A common challenge for pre-filled container filling companies is how to transfer nested tubs to the sterile filling area without compromising the sterility of the tubs. There can be many steps involved and careful handling required by operators, which are a primary source of contamination, to make each transfer successful. In a typical operation, tubs arrive double or triple-wrapped in plastic. Personnel will remove each wrapped layer in a staging process, before unwrapping the final layer and placing the tubs at the inlet of the machine. This can consume a large amount of employee time, results in a noticeable amount of waste, such as the plastic wrappings and cleaning material that may be used during each stage of the process, and it involves the risky handling of the tubs which could result in a breach that compromises the safety of the batch.
Eight years ago, Steriline sought to develop a pulsed light sterilizer after being approached by a major pharmaceutical/device manufacturer. The idea of sterilization by pulsed light was attractive because of the robust nature of decontamination/sterilization coupled with the relatively lightweight systems (E-beam and X-ray sterilization machines must be insulated by lead and are extremely heavy). At that time, pulsed light sterilization existed mostly in the food and beverage industries, for the decontamination of packaging for sensitive products (such as soft drinks and dairy).
Though Steriline knew of Claranor, developer and pioneer of industrial inline sterilization with pulsed light, they did not have a way to reach every surface of the nested syringe tubs in the tunnel. The tubs are shaped with edges that can create shadows, and at the time, it was not possible to ensure that every surface was sterilized. In the same way that you can’t paint every surface of a piece of furniture at once (since one surface is always on the floor), one panel of the tub would always remain resting on the support area of the machine where it was not reached by the pulse.
“We wanted to develop a machine but it was too difficult, requiring so many lamps,” says Federico Fumagalli, Chief Commercial Officer at Steriline. At the time, the project was dropped.
When Steriline began incorporating robotics into its machinery, Fumagalli saw an opportunity to restart the development of a pulsed light sterilizer, using a robotic arm to move the tub in a way that reached every surface.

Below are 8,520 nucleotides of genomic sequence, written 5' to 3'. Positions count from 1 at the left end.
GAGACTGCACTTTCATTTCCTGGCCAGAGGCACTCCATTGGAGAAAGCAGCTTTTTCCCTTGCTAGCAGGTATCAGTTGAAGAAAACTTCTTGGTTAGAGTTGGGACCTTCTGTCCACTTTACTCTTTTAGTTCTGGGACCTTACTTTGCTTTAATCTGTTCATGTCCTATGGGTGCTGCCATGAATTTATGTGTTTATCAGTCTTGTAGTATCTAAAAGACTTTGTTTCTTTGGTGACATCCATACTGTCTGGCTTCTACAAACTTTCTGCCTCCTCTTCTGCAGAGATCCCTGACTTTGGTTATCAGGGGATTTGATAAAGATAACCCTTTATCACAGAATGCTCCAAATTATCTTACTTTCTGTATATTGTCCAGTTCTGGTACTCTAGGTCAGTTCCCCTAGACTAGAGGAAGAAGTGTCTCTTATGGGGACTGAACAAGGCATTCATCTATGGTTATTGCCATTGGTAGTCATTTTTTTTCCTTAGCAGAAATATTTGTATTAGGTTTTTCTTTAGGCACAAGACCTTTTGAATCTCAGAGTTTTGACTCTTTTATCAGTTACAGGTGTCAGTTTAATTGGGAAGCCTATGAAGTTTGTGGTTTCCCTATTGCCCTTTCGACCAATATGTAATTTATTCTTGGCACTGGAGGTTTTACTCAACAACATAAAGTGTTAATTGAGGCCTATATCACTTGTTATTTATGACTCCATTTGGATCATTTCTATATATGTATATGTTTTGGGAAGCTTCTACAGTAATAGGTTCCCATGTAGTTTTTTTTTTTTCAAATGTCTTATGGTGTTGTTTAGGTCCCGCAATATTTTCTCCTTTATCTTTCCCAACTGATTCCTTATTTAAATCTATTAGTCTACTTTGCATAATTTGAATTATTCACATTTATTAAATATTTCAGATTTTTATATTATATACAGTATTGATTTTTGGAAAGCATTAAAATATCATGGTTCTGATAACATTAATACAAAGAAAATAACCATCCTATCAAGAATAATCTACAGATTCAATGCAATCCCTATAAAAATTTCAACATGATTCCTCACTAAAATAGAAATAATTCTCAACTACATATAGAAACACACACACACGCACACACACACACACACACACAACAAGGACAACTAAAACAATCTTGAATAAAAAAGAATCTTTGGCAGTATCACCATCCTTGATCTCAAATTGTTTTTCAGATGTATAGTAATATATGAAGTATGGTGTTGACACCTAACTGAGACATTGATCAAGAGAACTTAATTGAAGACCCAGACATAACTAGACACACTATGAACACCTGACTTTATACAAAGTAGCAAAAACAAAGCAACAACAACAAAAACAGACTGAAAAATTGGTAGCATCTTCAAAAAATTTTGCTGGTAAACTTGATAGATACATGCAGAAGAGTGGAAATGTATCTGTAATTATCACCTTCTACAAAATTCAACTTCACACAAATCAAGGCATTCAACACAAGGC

Robotic arms for 360 degrees
After almost 2 years of development, Steriline created its robotic pulsed light sterilizer integrating a pulsed light unit from Claranor, with a throughput of 320 syringes/min, accommodating two 160-syringe tubs per minute.
Tubs are still traditionally provided pre-sterilized from the nested container manufacturers, but the steps and techniques to prepare the tubs for introduction into the filling process can be greatly simplified. A single-wrapped tub can be unwrapped in a clean environment, with the lid and liner covering the containers in place, as is the usual format, providing the protective sterile barrier over the containers. The lidded tub next moves from the inlet to a small pass-through chamber, and then to the isolated pulsed light sterilizer where the robotic arm’s suction cups attach to a side panel of the tub, and present the panels in front of the pulsed light unit to a sterility assurance level (SAL) of 10-6.
This process leaves only the panel being held by the suction cup to be sterilized. The arm then places the tub on the stainless steel sterilizer surface, presents the suction cups for sterilization and then attaches to one of the sterilized surfaces to present the final panel for pulsed light. With all surfaces sterilized, the arm delivers the tub to the outlet chamber of the machine. The use of robotics allows for a creative solution to the problem of how to sterilize all sides of the tub. (Editor’s note: see below for a brief video of the robotic arm's sequence in action on a display machine at interpack 2017.)
“The tubs have edges that can create shadows. We had to find the proper cycle so that all sides were exposed to the light, eliminating those shadows,” Fumagalli explains.
In each pulse, the lamps release 300 joules of energy in 0.3 milliseconds, meaning a power of one megawatt, over a complete light spectrum from infrared to ultraviolet. The process achieves a 6-log reduction (10−6), with several flashes per side. Fumagalli says, “It’s 20,000 times more powerful than sunlight.”
The lamp requires 0.2 seconds to charge back up after each pulse, and the company is working on a version that charges in 0.1 second.
Smaller footprint and improved efficiency
The machine containment is an isolator system, itself prepared for use by a vaporized hydrogen peroxide (VHP) decontamination cycle, meaning the machine can exist in a cleanroom with lower classification, which requires less resources to maintain and operate. Steriline selected a Stäubli robotic arm because it can be decontaminated with hydrogen peroxide.
With existing E-beam and X-ray sterilization techniques, the required lead insulation results in extremely heavy machines. “Some are very large and very heavy, well over 6 tons, meaning there are limitations and potential process compromises that must be considered when determining where such a system would be installed in order to efficiently interface with the filling process. The Steriline sterilizer weighs a little bit more than 1 ton—it’s smaller and lighter – designed to fit very well and very efficiently into any process,” notes Randy Fraatz, VP of North American Operations at Steriline. The closed chamber promotes operator safety as well.